These are the rules for practicing. Both the adult and child need to know what the boundaries are and have the ability to respectfully cease the session if things get too emotional or frustrating.
3. Practice together
The focus should be on refinement and repetition. Try to make it fun if at all possible, and discuss different scenarios.
4. Provide honest, constructive feedback
Let them know how they are doing. Make sure that if corrections need to be made, the adult is clear regarding those corrections. Give them specifics so the child doesn’t feel picked on. Say “Try it this way.” As opposed to “You’re doing it wrong.”
5. Prepare mentally
Coach them up before the situation occurs if at all possible. Remind them that there is the possibility that it won’t work, and that’s ok.
6. Focus on gathering information
Remind the child to gather information about what occurs so that you can discuss it later. This will change the way the child views the crisis, as they will be looking for clues to resolving the conflict instead of being in blind reaction.
7. Review the results
Discuss what happened and plan what to do next.
8. Modify the strategy and repeat
If necessary, make adjustments if the situation was not resolved satisfactorily.
9. Keep working towards the desired result
Help the child stay focussed on the desired outcome, which will help them avoid getting frustrated. Most likely the problem will not go away on the first attempt.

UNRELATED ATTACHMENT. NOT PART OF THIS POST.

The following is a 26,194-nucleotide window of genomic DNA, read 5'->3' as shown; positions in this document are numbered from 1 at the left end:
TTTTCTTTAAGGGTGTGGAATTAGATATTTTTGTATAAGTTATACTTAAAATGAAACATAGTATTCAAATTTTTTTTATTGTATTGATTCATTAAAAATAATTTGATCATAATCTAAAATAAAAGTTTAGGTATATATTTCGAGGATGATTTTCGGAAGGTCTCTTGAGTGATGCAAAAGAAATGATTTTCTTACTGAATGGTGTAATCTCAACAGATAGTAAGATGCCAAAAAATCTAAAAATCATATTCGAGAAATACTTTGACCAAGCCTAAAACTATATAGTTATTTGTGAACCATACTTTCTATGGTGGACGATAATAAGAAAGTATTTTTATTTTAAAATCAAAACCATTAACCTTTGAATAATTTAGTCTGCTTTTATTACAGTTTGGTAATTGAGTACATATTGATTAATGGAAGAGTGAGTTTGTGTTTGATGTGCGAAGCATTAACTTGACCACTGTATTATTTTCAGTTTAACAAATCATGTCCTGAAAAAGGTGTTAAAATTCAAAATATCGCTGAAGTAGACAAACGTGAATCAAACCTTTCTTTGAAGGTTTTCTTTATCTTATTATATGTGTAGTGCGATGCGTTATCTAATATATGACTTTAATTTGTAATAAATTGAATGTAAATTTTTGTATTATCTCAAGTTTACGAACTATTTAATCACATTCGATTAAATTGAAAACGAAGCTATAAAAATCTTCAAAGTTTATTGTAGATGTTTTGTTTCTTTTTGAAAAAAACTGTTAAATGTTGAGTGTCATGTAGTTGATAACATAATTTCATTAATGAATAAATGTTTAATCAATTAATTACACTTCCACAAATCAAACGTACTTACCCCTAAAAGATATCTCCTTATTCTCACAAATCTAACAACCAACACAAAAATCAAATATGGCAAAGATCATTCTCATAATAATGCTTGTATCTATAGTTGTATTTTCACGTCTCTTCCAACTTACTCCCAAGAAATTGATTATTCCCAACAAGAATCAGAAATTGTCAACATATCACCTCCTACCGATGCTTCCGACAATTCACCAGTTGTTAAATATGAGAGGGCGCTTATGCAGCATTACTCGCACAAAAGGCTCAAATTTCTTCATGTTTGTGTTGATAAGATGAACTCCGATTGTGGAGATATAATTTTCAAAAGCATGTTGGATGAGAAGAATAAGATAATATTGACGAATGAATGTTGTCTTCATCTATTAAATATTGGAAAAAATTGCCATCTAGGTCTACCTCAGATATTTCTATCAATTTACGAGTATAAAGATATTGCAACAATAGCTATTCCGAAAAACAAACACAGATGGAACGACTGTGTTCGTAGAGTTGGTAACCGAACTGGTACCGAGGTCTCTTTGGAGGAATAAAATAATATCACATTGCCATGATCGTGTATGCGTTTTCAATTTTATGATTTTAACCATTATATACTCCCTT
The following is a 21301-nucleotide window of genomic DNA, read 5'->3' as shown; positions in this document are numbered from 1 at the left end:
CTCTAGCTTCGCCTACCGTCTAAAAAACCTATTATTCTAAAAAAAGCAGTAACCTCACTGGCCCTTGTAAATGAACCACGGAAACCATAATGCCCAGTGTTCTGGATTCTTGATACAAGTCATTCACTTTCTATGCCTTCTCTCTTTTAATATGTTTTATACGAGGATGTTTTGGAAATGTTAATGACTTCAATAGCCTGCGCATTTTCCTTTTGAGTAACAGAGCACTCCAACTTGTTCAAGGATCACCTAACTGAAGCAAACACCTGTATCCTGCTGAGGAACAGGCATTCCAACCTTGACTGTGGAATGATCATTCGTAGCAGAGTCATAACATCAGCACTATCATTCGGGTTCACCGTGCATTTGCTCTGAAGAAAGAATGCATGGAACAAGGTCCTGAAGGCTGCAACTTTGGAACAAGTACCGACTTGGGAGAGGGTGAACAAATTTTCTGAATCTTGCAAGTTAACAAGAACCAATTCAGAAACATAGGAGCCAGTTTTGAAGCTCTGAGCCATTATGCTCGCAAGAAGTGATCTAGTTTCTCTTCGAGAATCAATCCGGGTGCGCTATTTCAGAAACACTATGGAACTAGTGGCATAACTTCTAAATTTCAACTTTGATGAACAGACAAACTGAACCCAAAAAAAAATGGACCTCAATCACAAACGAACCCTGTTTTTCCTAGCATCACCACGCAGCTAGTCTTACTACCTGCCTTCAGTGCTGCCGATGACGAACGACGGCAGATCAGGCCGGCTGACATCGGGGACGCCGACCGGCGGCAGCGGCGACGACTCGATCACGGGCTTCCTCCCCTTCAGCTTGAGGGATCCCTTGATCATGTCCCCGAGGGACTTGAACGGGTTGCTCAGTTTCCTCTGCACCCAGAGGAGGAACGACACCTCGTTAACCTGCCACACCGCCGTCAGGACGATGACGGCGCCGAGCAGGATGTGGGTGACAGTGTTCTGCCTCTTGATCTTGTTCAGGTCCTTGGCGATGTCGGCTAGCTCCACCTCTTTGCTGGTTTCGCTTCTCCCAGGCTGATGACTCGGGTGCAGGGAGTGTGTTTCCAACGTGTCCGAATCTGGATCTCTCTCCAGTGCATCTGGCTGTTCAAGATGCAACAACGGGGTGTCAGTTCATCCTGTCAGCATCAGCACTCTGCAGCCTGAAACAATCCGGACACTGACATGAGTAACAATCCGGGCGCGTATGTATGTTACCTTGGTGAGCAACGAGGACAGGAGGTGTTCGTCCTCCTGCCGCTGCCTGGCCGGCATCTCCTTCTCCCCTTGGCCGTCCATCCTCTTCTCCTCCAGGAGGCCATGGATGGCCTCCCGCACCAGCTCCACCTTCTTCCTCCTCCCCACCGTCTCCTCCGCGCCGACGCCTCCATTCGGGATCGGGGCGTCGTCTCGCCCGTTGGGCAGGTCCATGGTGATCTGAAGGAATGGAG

10. Encourage patience and persistence
Breaking the cycle can take time. Make sure they understand that they may not get results right away. Over time, these skills will better prepare them to handle not only the current situation, but future ones as well.
“I did it! I did it!” Billy comes flying off the bus, literally bouncing up and down as he gets a hug from mom. Mom tries not to burst into tears of relief as billy describes what happened on the bus. The sense of relief she feels is overwhelming. The stress of the last three weeks fades. She hopes they’ve turned a corner. She smiles as they walk towards home. Billy is holding her hand as he exclaims, “It was just like we practiced!”
There is no quick fix when dealing with bully situations. Emotions run high, and everyone involved feels frustrated and helpless. A trusted adult can change that. Parents can take control by focussing on the one thing they can positively influence: their child’s preparedness in these situations. The child learns that they can take control. The next time they’re in a crisis, and they ask themselves “What do I do?” an answer will come to mind. One they practiced. Just like catching a ball.
Looking for a family ally right in your community ready to help you perfect the role of trusted adult? Attend an Off the Mat class at our facility. We are martial arts professionals committed to the personal growth and development of the families in our community. Using the fun and exciting world of the martial arts as a platform, we provide a safe, constructive environment for you to expand your role of trusted adult and training partner. Personal safety. Stress management. Confidence. Focus. Social skills. All this and more delivered under one roof in a way that is fun and motivational. We also take these lessons to school, providing free character based interactive programs as part of our commitment to community.
To learn more about the program, and explore additional trusted adult activities, visit the free exploratory web site www.CreativeConnectionsTTMA.com.
We know how important it is to have positive role models validating your efforts to transform your child into a responsible adult.